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Got questions about your overland adventure in Africa? We bet you do! Have a look at our Frequently Asked Questions, you never know, the very answer you’ve been hankering after could be found right here! If it’s not, you can always contact one of our Overland Safari Experts and ask.
I’m 55 years old; am I too old to go on an overland tour?
Overlanding is not about age but attitude; if you’re young at heart, you will never be too old to go on an overland tour. Some of our operators request that you fill out a travel questionnaire to assess your fitness and suitability for the tour. Contact one of our consultants and they can recommend the best tours suited for older people.
I’m 17 years old; am I too young to go on an overland tour?
Most of the overland operators set a minimum age of 18 but if you are accompanied by an older person you may be able to join some selective trips. Some tours are also suitable for families. Contact one of our consultants who can advise you.
Does my tour include time in the start/finish destinations?
No. Tours depart from the start destination early in the morning on day one and end at the finish destination in the late afternoon on the final day. If you want to explore the start/finish destinations, it’s best to arrive a few days early and/or leave a few days after the trip ends.
I’ve booked a tour from A to B but at the end of the tour need to get back to A to catch my international flight. How do I do this?
Africa is not well served by reliable public transport and you may have to book an additional flight back to your arrival point in Africa. Contact one of our consultants who can arrange this.
Will the overland vehicle pick me up from my hotel on the first day?
No. All tours have a pre-appointed departure point and it is up to the passengers to make their own way there. These are often hotels with large car parks for the overland vehicle, and a pre-departure meeting is often held at this venue the night before. Contact one of our consultants if you would like to arrange accommodation at the hotel from where your tour departs.
How much spending money should I take?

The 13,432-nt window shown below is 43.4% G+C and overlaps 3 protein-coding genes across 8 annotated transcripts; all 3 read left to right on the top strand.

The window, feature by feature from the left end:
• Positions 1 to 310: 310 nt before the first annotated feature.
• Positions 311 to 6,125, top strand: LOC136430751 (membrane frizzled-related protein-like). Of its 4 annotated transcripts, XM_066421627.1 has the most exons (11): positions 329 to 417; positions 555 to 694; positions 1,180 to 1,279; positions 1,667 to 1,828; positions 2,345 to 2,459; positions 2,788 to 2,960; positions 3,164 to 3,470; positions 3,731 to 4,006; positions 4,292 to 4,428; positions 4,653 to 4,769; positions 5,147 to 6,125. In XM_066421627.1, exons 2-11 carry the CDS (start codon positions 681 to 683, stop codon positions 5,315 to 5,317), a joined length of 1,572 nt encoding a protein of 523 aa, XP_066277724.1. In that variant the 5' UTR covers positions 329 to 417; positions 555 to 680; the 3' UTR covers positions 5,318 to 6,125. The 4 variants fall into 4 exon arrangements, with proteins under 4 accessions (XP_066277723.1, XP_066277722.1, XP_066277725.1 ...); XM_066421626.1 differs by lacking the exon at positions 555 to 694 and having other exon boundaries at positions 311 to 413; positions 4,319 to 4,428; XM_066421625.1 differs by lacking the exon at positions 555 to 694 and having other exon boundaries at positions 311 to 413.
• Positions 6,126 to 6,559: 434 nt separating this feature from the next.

This is easily the most frequently asked question! It’s very difficult to advise on how much money to take as everyone spends their money on different things. Click on the following link for general advice on personal spending money and don’t forget to include visas and optional activities in your budget.
What about visas?
Generally speaking the majority of nationalities require visas for several of the African countries. Some visas can be arranged and paid for at the relevant border but some have to be purchased before you travel. Our Pre-Departure Dossier which you will receive upon booking a tour will give you more up-to-date information regarding visas and the costs for each nationality.
Make sure there are plenty of blank pages in your passport for visas (at least one page per visa) - don’t turn up on the tour with a nearly full one - and remember that emergency or temporary passports are often not accepted at border crossings.
What about malaria? I want to come to Africa but do not want to take malaria prophylactics.
Overlanding through Africa passes through regions where malaria is present and precautions should be taken. This is particularly important during the rainy seasons and at lower altitudes, on the East African coast or in densely populated rural/semi-rural areas.
However, some of our tours run through parts of South Africa and Namibia that are malaria-free and still have excellent game watching opportunities. Speak to our consultants and they can advise you on the areas where you do not have to protect yourself against malaria.
I am a vegetarian; will I have problems with food on my tour?
Fruit and vegetables are abundant in most regions of Africa and there will always be the opportunity to whip up a non-meat dish. Bear in mind if you are on a longer trip you may want to consider supplementing your diet with multi-vitamins as days are often long and tiring and no-one wants to feel run-down on an Overland tour.
Vegetarians do not get a discount on the kitty or local payment.
How often will I be able to communicate home?
The quality of infrastructure in Africa is variable so don’t always expect to find reliable phones or internet access. Southern Africa, especially South Africa, has fairly reliable and widespread access to communication media but in East Africa public phones and internet access is only found in the main centres.
It is also worth remembering that the tour is not going to stop every few days for 20 people to empty all their in-boxes! There are of course far better things to do. But there will be the opportunity to send the odd line home about what a good time you are having. In the event of an emergency however your crew will get you to a phone.